And yet, it’s impossible to ignore the troubling question: How did one journalist – and not the most widely read or the most widely distributed – become an object of such rage and hatred? How is one small cracked mirror, a tiny pocket flashlight, capable of evoking so much fury? How is it that one voice made so many Israelis, from left and right, north and south, blow their top?

It can only be that even the last of the inciters are conscientious people. They too feel, apparently, that something is burning under their feet, under the rugs of justifications and defenses they laid for themselves. Otherwise, why are they seething with such rage? And why are they no longer sure they’re in the right?

The truth is, I’m very proud of what I wrote in this wretched war and I’m ashamed of the responses – which said more about Israeli society than they did about anything I wrote. It’s a society that is denying itself to death, fleeing from the news and lying to itself in its propaganda and its hatred.

No other war had turned my stomach, every day and every hour, like this one did. The horrific pictures of Gaza haunted me. They were almost not shown in the Israeli media, the greatest voluntary collaborator of this war. I thought it was impossible to not be appalled by the crimes in Gaza, that it was okay to express compassion for its residents, that 2,200 killed people are an outrageous matter – regardless whether they’re Palestinians or Israelis. I thought it was okay to be ashamed, that it was necessary to remind ourselves that some people bear responsibility for the brutality, and these people aren’t only Hamas, but first and foremost the Israelis, their leaders, commanders and even their pilots.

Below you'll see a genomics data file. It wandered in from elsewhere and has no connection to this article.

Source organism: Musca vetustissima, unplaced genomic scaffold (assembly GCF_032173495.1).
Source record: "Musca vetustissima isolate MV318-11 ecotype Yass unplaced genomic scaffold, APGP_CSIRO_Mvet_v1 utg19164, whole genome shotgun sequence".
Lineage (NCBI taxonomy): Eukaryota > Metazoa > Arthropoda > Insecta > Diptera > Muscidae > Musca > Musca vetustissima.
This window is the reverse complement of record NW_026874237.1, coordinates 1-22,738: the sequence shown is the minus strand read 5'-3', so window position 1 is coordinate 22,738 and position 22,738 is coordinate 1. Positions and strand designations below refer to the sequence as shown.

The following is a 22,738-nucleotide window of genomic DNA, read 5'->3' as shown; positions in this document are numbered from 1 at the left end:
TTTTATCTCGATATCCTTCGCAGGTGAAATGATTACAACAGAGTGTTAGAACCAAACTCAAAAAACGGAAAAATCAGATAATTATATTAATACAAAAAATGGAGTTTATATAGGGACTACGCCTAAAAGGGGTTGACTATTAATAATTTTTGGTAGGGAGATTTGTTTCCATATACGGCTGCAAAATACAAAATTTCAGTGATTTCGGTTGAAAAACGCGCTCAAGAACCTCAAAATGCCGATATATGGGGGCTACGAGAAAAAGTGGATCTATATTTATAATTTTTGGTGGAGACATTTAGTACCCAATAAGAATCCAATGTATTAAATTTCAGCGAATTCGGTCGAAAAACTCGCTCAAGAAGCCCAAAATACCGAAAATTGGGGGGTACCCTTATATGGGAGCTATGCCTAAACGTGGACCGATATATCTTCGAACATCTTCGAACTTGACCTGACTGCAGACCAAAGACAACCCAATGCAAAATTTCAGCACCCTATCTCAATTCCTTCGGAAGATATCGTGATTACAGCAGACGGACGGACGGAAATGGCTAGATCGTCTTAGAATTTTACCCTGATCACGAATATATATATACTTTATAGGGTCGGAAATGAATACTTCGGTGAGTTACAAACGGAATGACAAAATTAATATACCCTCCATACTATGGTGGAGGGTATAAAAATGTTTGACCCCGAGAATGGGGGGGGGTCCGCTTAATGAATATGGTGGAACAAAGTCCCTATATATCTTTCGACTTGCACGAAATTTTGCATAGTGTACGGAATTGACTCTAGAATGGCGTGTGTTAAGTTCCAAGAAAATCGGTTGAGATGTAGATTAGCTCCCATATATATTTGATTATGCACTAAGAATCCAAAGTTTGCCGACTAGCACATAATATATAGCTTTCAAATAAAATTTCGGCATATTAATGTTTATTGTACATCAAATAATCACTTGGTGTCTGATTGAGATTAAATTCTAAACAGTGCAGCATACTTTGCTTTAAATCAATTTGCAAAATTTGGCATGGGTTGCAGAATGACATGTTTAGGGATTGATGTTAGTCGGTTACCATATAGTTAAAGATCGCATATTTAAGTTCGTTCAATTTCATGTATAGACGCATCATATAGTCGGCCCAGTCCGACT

For the average Israeli, who has become accustomed to blame the Arabs and the whole world for all his country’s wrongs, it was too much, certainly at a time of war. I thought it was my duty to express my sentiments in real time, in the time of truth. I knew it wouldn’t make much difference, but I felt the things had to be said. The absolute majority of Israelis thought otherwise. They thought that comparing between the blood of Israelis and Palestinians is a sin. That feeling dismay is treason, compassion is heresy and that placing responsibility is an inexpiable crime.

Well, dear friends, history has proved long ago that the brainwashed majority isn’t always right, certainly not when it falls on the negligible minority with such ferocious aggression.

I’ve been covering the Israeli occupation for some 30 years. I’ve seen possibly more occupation than any other Israeli (excluding Amira Hass). That’s my original sin. That is also what forged my awareness more than anything else. I’ve heard all the lies, seen the ongoing injustices from point-blank range. Now they’ve reached another of their ignoble nadirs in this damned war. That’s what I’ve written about and that’s what Haaretz reported, thus becoming another target of hatred. It wasn’t only our right; it was our professional obligation.